The Victoria History of the Counties of England

A History of the County of Hertfordshire Volume 4 - Layston pages 77 to 88


Leofstanechirche (xii cent.) ; Lestoncherche (xiv cent.) ; Leyston (xv cent.).

At the time of the Domesday Survey the area now comprised by the parish of Layston appears under the names of Alswick, Ichetone and Alfladewick. In 1086 Alswick probably already had a church of its own. The building of another church a little to the east of Ermine Street at some date before the middle of the 12th century seems to have made Alfladewick an ecclesiastical parish (to which Alswick was after¬wards subordinated as a chapelry) and to have obtained for it the alternative name of Lestanchurch.(1) In 1341 the name of the parish is recorded as ' Lestanchurch called Alfladewyk.(2) Gradually the earlier name was entirely superseded by the other, and Lestanchurch corrupted into Layston remained the name of the parish.(3)

The parish of Layston now contains 1,433 acres, having been diminished by the Divided Parishes Act of March 1883, under which detached portions of the parish were transferred to Wyddial, Aspenden and Throcking. It consists chiefly of arable land. About one-quarter only is permanent grass and there is very little woodland.(4)

The River Rib flows through the parish, entering it in the north-west, and for a short distance forms its western boundary. In the valley of the Rib the land averages 300 ft. above the ordnance datum, rising in the east to a height of 407 ft. Ermine Street forms the western boundary of Layston, except for a short distance where the boundary line makes a detour to the west and follows the River Rib. At the point where Ermine Street crosses the river it is joined by the road from Great Hormead, which, after crossing Ermine Street, runs north-west to join the Great North Road at Baldock. At the junction of these two roads is situated the town of Buntingford, which extends into the four parishes of Layston, Throcking, Aspenden and Wyddial.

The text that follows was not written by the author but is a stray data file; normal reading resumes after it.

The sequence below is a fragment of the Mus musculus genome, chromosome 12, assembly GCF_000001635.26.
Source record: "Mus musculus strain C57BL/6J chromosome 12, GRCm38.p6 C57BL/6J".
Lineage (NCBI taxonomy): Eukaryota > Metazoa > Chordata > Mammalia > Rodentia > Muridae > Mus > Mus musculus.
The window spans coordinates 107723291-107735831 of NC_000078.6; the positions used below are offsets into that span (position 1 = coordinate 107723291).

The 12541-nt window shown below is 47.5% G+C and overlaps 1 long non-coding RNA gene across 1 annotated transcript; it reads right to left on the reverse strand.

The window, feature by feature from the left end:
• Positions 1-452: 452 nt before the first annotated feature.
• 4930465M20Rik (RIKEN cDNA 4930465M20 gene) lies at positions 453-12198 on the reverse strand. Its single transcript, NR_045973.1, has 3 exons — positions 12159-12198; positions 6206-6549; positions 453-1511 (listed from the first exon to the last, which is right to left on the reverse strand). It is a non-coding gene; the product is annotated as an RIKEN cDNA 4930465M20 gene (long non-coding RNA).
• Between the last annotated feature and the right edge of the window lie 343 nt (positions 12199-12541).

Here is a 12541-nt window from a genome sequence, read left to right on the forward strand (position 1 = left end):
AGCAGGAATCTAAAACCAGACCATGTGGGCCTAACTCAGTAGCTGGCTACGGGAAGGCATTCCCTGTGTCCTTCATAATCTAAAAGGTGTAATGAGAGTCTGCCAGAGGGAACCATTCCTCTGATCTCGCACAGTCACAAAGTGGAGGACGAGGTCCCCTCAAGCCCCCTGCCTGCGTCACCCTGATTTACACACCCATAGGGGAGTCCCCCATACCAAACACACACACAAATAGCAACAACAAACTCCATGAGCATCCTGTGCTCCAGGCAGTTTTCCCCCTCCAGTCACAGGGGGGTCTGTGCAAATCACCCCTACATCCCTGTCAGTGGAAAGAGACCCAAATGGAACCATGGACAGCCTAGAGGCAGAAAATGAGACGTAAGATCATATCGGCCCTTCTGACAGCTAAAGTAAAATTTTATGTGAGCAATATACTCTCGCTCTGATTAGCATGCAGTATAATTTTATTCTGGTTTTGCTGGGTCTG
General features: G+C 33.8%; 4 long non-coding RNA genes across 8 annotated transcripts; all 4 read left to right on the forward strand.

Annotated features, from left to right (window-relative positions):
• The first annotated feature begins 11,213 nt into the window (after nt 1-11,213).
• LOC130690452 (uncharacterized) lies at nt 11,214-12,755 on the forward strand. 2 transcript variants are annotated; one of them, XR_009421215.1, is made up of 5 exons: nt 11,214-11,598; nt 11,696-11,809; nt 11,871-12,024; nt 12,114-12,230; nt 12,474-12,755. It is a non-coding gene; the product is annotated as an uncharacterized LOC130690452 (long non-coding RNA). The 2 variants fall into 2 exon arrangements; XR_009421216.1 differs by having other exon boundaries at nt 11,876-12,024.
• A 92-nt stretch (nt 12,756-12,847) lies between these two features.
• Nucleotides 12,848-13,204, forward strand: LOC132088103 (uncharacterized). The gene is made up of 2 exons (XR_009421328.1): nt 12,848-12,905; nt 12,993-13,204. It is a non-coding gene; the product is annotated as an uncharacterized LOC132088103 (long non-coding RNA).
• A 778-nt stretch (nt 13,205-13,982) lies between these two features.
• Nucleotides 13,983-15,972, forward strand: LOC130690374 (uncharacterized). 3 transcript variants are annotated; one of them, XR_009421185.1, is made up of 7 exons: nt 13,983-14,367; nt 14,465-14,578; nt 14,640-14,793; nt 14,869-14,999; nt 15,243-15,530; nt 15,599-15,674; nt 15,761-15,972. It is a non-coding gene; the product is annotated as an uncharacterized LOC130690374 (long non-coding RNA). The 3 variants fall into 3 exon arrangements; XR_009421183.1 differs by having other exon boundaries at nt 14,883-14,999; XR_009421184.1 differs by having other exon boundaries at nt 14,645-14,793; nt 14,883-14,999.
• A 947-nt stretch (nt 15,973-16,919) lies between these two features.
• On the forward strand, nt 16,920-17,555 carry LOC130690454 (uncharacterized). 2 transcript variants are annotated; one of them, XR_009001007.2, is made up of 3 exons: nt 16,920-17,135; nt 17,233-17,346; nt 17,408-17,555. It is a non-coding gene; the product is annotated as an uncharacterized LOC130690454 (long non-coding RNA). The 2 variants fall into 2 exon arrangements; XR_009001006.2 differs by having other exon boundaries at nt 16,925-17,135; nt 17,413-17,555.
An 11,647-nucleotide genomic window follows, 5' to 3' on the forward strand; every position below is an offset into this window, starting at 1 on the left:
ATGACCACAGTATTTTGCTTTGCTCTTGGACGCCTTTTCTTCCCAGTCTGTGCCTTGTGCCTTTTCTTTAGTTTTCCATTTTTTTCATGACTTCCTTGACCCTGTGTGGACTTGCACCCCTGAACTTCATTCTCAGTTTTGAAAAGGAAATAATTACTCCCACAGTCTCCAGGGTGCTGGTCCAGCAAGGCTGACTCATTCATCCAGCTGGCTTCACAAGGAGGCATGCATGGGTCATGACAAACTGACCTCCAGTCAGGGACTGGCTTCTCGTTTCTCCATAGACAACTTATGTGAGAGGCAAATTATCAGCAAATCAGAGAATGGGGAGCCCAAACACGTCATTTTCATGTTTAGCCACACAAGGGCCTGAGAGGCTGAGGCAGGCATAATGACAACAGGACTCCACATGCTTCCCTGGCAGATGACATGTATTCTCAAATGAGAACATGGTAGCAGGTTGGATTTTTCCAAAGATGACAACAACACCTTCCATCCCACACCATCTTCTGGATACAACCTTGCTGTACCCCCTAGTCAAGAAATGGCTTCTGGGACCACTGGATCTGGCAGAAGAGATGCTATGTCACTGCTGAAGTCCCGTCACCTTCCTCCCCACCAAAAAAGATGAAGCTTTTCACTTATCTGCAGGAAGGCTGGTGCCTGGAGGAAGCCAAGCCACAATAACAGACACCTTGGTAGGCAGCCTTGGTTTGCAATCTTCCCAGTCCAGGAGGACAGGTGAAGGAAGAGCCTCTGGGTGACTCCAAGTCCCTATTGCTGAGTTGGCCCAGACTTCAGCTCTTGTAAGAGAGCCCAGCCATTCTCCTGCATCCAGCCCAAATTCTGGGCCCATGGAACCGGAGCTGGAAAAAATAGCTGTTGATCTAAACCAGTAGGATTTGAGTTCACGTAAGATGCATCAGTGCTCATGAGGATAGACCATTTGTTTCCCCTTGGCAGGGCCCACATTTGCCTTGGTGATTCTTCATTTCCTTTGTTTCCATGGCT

blankThe older settlement in the parish lay near St. Bartholomew's Church, which stands about half a mile east of Ermine Street alone in the fields,(5) almost hidden by the thick trees which surround it.

Records of Buntingford are found in the early 13th century.(6) It was described as a hamlet in 1288.(7) In 1292 there was a chapel there, which stood where the present chapel of St. Peter stands, on the west side of Ermine Street, north of the point where it crosses the river. The rector of Aspenden is said to have built an oratory near the king's highway about 1333. Five years later there was complaint that this was an inconvenience to travellers who passed through the town on foot in winter time, and the oratory was taken into the king's hands. It was found by inquisition, however, that it was to the benefit of the town.(8) Buntingford must have been growing rapidly at this time, and as a centre for trade it had become more important than the neighbouring villages. From 1252 a market had been held every Friday at New Chipping,(9) which lies on Ermine Street, only half a mile north of Buntingford. This market was attached to the manor of Pope's Hall in Buckland (q.v.). The manor included lands in Buntingford,(10) and in 1360 the lord of the manor, Elizabeth de Burgh, received licence to transfer her market to the king's highway in Buntingford, to be held on Friday in the main road by the chapel of St. John and in the two roads which crossed that road east and west. She received also the grant of a fair to be held in the same place every year on the day and morrow of the Invention of the Holy Cross.(11)